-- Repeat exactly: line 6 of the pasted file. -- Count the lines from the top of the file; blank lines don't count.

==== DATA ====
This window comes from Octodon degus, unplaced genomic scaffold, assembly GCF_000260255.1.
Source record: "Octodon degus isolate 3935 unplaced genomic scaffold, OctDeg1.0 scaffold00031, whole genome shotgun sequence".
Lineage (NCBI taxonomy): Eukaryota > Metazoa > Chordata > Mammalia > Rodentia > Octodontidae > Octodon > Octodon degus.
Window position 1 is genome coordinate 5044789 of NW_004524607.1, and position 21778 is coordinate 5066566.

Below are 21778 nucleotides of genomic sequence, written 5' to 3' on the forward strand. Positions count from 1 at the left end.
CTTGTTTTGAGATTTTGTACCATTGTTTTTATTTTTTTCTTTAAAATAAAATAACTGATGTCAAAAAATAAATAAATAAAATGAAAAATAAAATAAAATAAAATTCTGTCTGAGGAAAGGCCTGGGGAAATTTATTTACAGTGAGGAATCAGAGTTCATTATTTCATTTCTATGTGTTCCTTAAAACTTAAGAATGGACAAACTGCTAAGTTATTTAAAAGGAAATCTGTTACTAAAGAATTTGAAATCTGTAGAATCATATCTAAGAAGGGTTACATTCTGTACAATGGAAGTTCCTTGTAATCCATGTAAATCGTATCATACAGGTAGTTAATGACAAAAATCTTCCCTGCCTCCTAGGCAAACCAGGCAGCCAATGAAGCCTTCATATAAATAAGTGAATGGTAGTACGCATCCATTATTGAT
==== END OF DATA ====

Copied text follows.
CTTGTTTTGAGATTTTGTACCATTGTTTTTATTTTTTTCTTTAAAATAAAATAACTGATGTCAAAAAATAAATAAATAAAATGAAAAATAAAATAAAATAAAATTCTGTCTGAGGAAAGGCCTGGGGAAATTTATTTACAGTGAGGAATCAGAGTTCATTATTTCATTTCTATGTGTTCCTTAAAACTTAAGAATGGACAAACTGCTAAGTTATTTAAAAGGAAATCTGTTACTAAAGAATTTGAAATCTGTAGAATCATATCTAAGAAGGGTTACATTCTGTACAATGGAAGTTCCTTGTAATCCATGTAAATCGTATCATACAGGTAGTTAATGACAAAAATCTTCCCTGCCTCCTAGGCAAACCAGGCAGCCAATGAAGCCTTCATATAAATAAGTGAATGGTAGTACGCATCCATTATTGAT